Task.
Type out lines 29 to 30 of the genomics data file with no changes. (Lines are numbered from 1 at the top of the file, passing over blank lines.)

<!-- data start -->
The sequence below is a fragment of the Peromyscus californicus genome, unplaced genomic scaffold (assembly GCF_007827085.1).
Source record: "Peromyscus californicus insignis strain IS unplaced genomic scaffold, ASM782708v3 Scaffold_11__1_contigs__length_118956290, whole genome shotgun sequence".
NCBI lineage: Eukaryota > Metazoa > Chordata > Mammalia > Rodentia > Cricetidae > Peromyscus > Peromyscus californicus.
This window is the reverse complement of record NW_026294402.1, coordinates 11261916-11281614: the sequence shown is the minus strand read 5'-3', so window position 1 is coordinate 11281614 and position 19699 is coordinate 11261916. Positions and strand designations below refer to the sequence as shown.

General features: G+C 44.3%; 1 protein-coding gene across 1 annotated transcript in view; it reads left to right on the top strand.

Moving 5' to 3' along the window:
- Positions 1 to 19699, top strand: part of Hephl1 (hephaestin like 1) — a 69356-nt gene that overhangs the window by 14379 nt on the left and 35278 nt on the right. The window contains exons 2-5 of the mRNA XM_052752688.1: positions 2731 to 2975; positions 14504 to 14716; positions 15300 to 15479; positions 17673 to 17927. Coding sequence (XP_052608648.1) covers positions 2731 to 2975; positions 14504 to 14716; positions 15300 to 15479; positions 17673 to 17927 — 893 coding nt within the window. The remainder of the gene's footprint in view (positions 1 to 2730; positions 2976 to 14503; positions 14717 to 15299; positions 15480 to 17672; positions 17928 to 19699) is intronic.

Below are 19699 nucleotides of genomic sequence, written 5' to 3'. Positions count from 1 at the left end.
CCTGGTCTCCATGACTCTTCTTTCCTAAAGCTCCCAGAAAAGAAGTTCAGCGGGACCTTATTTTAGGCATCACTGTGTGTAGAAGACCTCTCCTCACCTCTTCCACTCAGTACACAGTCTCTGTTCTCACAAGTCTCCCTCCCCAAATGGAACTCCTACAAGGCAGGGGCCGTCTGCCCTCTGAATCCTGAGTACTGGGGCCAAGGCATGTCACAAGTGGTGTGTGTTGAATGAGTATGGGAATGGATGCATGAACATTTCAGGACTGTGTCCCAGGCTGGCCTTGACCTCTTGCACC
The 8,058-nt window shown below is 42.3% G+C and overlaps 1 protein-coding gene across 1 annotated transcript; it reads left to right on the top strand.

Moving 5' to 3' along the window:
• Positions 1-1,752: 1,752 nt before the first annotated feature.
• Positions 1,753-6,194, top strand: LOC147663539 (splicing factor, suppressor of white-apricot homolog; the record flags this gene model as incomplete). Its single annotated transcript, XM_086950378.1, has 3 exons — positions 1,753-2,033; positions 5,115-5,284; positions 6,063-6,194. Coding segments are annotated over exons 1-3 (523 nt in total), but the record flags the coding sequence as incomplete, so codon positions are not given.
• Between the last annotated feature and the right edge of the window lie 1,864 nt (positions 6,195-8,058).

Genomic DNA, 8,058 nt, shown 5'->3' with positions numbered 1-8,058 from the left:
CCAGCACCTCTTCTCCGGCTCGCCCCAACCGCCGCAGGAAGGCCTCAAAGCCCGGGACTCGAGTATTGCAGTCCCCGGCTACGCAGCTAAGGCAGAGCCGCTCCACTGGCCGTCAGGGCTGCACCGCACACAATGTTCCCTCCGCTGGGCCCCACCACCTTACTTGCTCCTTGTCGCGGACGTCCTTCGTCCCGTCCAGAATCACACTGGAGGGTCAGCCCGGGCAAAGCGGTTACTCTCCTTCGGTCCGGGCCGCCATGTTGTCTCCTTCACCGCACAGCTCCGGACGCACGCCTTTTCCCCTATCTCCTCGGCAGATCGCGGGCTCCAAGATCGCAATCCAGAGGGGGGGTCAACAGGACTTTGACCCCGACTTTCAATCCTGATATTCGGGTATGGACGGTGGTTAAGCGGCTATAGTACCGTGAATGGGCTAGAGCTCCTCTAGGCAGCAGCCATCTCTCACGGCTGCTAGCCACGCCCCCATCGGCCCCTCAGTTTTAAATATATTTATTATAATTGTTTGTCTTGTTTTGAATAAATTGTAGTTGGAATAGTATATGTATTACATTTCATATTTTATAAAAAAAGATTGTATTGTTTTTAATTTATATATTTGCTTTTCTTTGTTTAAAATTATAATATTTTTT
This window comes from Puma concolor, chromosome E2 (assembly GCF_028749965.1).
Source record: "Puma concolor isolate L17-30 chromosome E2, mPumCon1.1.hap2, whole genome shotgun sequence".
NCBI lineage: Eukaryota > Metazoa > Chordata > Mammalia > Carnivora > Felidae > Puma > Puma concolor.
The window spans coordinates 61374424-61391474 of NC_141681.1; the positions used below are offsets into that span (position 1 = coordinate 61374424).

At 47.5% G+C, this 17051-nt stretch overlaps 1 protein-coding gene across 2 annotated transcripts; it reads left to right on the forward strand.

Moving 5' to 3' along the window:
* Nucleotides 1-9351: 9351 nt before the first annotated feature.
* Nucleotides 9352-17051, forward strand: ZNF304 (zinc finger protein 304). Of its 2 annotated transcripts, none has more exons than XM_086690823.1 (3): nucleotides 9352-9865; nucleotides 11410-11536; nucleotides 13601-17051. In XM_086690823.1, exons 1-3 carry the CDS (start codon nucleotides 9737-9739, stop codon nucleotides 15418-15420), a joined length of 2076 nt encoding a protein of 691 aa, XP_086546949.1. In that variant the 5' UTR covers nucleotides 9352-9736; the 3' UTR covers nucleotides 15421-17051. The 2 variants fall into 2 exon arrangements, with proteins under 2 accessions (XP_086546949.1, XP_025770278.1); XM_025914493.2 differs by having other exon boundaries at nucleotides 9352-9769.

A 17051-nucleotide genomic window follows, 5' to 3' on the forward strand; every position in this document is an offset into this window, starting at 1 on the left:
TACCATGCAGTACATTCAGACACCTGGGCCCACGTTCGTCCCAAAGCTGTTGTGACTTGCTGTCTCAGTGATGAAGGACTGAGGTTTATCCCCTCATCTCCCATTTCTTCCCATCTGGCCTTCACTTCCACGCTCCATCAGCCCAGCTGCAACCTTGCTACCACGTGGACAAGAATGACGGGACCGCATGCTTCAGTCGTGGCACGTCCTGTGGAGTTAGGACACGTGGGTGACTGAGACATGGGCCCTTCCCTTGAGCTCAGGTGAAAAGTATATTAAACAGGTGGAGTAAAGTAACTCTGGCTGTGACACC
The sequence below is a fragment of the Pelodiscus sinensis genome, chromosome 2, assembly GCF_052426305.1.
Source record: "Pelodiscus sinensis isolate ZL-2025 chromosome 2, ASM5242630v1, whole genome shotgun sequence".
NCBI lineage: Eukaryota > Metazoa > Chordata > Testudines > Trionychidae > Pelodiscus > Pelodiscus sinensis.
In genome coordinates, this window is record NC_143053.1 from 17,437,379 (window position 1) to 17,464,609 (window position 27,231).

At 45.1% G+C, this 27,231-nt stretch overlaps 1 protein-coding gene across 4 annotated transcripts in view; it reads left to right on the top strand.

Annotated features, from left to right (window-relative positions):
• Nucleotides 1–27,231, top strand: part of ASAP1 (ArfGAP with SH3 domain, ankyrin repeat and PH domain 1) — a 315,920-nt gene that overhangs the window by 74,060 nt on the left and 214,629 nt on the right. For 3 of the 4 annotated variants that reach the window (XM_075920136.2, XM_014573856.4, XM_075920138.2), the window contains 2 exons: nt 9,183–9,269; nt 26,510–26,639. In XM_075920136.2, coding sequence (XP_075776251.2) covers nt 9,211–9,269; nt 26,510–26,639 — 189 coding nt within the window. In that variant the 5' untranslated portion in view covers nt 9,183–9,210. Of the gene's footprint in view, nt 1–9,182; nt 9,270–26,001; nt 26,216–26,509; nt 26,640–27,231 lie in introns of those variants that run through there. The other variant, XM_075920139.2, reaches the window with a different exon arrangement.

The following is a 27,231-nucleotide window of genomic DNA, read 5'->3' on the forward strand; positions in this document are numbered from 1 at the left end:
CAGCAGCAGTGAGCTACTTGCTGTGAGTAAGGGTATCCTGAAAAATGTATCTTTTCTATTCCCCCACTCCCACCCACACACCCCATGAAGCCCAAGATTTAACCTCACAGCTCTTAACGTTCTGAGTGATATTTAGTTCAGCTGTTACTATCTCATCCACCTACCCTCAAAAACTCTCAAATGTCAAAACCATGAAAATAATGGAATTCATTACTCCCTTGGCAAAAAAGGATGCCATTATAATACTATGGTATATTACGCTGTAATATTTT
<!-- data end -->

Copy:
NCBI lineage: Eukaryota > Metazoa > Chordata > Testudines > Trionychidae > Pelodiscus > Pelodiscus sinensis.
In genome coordinates, this window is record NC_143053.1 from 17,437,379 (window position 1) to 17,464,609 (window position 27,231).